Supporters of repealing Obamacare worry what will replace it

According to the state health exchange, more than 750,000 in our state could be negatively impacted if the Affordable Care Act was repealed .But those numbers don't tell the entire story. Many people feel like Obamacare hurt more than helped.

If you ask Eric Levy how the last four years of Obamacare have treated him, he will say it's "insane."

He showed us the insurance bills for his family of four. Every year their premium has increased by double-digit percentages.

The Levy family went from a $500 monthly premium with a $1,000 deductible in 2012, to $940 a month and a $10,000 deductible in 2016.

Levy is a financial analyst. He estimates he and his wife bring in a combined salary of $250,000 each year. While he admits it sounds like a lot of money, he said with the current cost of living and owning a home in Seattle, it’s not as much as it used to be.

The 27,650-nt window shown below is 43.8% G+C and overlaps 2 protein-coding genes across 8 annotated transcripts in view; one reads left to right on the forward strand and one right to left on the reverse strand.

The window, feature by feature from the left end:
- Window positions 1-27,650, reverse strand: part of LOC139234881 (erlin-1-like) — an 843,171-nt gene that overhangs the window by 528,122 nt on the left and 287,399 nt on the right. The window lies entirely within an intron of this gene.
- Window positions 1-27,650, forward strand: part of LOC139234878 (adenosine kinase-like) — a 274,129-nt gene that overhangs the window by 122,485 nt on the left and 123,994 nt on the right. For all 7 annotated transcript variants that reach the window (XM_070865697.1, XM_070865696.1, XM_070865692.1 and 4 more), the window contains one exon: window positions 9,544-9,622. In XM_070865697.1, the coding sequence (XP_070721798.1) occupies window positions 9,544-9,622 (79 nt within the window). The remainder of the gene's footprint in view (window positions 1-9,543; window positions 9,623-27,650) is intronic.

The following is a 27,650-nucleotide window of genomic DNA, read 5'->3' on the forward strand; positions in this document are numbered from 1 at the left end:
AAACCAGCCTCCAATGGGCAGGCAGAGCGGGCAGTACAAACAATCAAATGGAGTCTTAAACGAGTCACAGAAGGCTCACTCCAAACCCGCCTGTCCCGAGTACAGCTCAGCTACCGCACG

Last year, with the co-pays for his shoulder surgery, his family paid $20,000 for healthcare.

“Obamacare, a.k.a. Affordable Care, it's a disaster,” he said. “It's not working. We can't ask the Eric Levys of the world to pay $20,000 for their healthcare because they can. What kind of democracy is that?”

Related: House Republicans unveil Obamacare replacement bill

As upset as he is, Levy acknowledges taking coverage away from people who need it is dangerous. He believes the first priority for the government is “to make sure the elderly and the handicapped are taken care of.”

“Do I think Trump is the panacea? Of course not,” Levy said.

Knowing how complex repealing and replacing the Affordable Care Act can be, we asked him how much confidence he has that the new administration will be able to fix the problem.

“Honestly? Zero,” he said.

Copyright 2017 KING


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